Curtin and Bastian in 2006 first described KIT mutations in melanoma. Although uncommon in
non-acral cutaneous melanoma, these mutations are frequent in mucosal and acral melanomas.
The KIT mutations in melanoma are similar to the KIT mutations in gastrointestinal intestinal
stromal sarcomas (GIST) and these are believed to be driver mutations. In melanomas these
mutations occur in an exclusive pattern in tumors without NRAS, BRAF, or GNAQ mutations.
There is evidence that stage four melanoma patients with KIT mutations have a worse prognosis
than other patients with similar stage and primary site.
Both imatinib and sunitinib are FDA approved for treatment of patients with GIST; these and
other oral tyrosine kinase KIT inhibitors have been studied in melanoma patients with KIT
mutations. Imatinib is the best studied with objective responses in 20% of patients in a
multicenter trial, considerably lower than the efficacy seen in GIST. Sunitinib has the
theoretical advantage of anti-angiogenic activity as well as anti -KIT activity and
demonstrated objective responses in three of four patients in a small trial sponsored by
Immunotherapy has a major role in the treatment of metastatic melanoma, with the approval and
use of both Interleukin-2 and ipilimumab because of the ability of immunotherapy to produce
durable responses and prolonged survival in a minority, but a significant number, of patients
. Both sunitinib and ipilimumab have intestinal perforation as an unusual but very
significant toxicity, which argues against using those two agents in combination. The
anti-PD-1 antibody Nivolumab, however, is an immunologic agent that yields rapid and durable
responses in melanoma with less colitis and less risk of intestinal perforation than
ipilimumab. Nivolumab was FDA approved in December 2014 and NCCN guidelines include it as a
Combining KIT receptor inhibition with sunitinib with immunotherapy with Nivolumab is an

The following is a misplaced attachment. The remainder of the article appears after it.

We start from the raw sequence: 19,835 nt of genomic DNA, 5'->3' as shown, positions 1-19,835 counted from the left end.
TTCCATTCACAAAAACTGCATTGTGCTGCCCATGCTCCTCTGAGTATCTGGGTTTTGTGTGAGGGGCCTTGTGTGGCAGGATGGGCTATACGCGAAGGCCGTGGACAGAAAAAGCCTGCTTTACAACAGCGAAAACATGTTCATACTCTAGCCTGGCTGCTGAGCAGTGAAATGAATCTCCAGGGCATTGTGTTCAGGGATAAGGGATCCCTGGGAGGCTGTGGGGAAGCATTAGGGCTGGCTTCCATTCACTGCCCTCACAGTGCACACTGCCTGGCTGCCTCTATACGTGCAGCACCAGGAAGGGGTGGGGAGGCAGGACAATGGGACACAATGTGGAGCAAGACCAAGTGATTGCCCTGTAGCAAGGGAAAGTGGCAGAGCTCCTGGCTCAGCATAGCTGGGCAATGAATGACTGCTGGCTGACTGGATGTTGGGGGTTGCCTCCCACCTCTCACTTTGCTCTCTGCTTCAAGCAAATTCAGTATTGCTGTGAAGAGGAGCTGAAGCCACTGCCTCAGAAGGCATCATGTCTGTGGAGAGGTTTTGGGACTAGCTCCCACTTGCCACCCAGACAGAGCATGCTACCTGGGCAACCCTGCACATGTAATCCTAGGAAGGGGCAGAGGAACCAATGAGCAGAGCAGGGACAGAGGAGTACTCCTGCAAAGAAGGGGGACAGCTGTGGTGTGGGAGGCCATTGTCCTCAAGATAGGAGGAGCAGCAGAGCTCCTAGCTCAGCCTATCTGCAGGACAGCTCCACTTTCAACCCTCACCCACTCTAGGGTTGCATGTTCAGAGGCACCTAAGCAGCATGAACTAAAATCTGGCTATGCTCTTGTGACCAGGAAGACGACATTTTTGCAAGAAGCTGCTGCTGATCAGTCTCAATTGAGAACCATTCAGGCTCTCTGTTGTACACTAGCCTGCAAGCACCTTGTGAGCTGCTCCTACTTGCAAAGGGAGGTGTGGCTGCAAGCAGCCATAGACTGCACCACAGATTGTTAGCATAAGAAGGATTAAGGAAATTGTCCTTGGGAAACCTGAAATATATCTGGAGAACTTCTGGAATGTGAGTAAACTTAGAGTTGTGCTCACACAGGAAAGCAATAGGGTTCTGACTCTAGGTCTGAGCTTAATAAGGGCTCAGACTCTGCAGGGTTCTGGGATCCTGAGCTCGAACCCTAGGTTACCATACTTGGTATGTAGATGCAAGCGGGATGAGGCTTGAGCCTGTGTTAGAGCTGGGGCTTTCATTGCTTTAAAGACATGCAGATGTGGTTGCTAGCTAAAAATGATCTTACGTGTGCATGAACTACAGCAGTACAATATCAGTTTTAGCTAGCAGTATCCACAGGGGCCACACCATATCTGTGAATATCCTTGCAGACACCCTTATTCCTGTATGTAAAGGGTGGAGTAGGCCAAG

attractive investigational approach as the combination should produce complementary and
perhaps synergistic efficacy.
Asim et al reported at ASCO in June 2014 a phase one study of sunitinib and nivolumab for the
treatment of metastatic renal cell cancer. Sunitinib (50 mg/day x 4 week, off 2 weeks and
nivolumab at 2mg/kg or 5mg/kg q 3 weeks was administered to 33 patients. No dose-limiting
toxicities were seen but grade 3-4 AEs were seen in 24 of 33 patients. The most common AEs
were elevated ALT (18%), hypertension (15%) and hyponatremia (15%). Objective responses sere
seen in 52% (17/33) indicating an "encouraging activity and a manageable safety profile" in
patients with renal cell cancer. The Nivolumab dose of 5mg/kg Q 3 weeks (1.67mg/kg/week) on
that study is slightly above the usual dose of 3mg/kg Q 2 weeks (1.5mg/kg/week).
This is an open-label multi-center phase 2 study of sunitinib and Nivolumab in combination in
patients with KIT mutated metastatic melanoma. Study to begin after FDA approval of nivolumab
Total number of study subjects will be approximately 12-18 patients.
1. To describe the preliminary clinical efficacy of sunitinib when given in combination
with nivolumab to patients with KIT-mutated melanoma
2. To describe the immunologic effects of sunitinib when administered in combination with
1. Objective response using RECIST 1.1 immune modified response criteria
2. Progression-free survival using immune-modified response criteria
1. Toxicities using CTAE criteria
2. Changes in peripheral blood total lymphocyte counts and T and B cell count
3. Overall survival The trial is sponsored by the California Pacific Medical Center
Research Institute and the sunitinib will be provided by Pfizer. Commercial sources will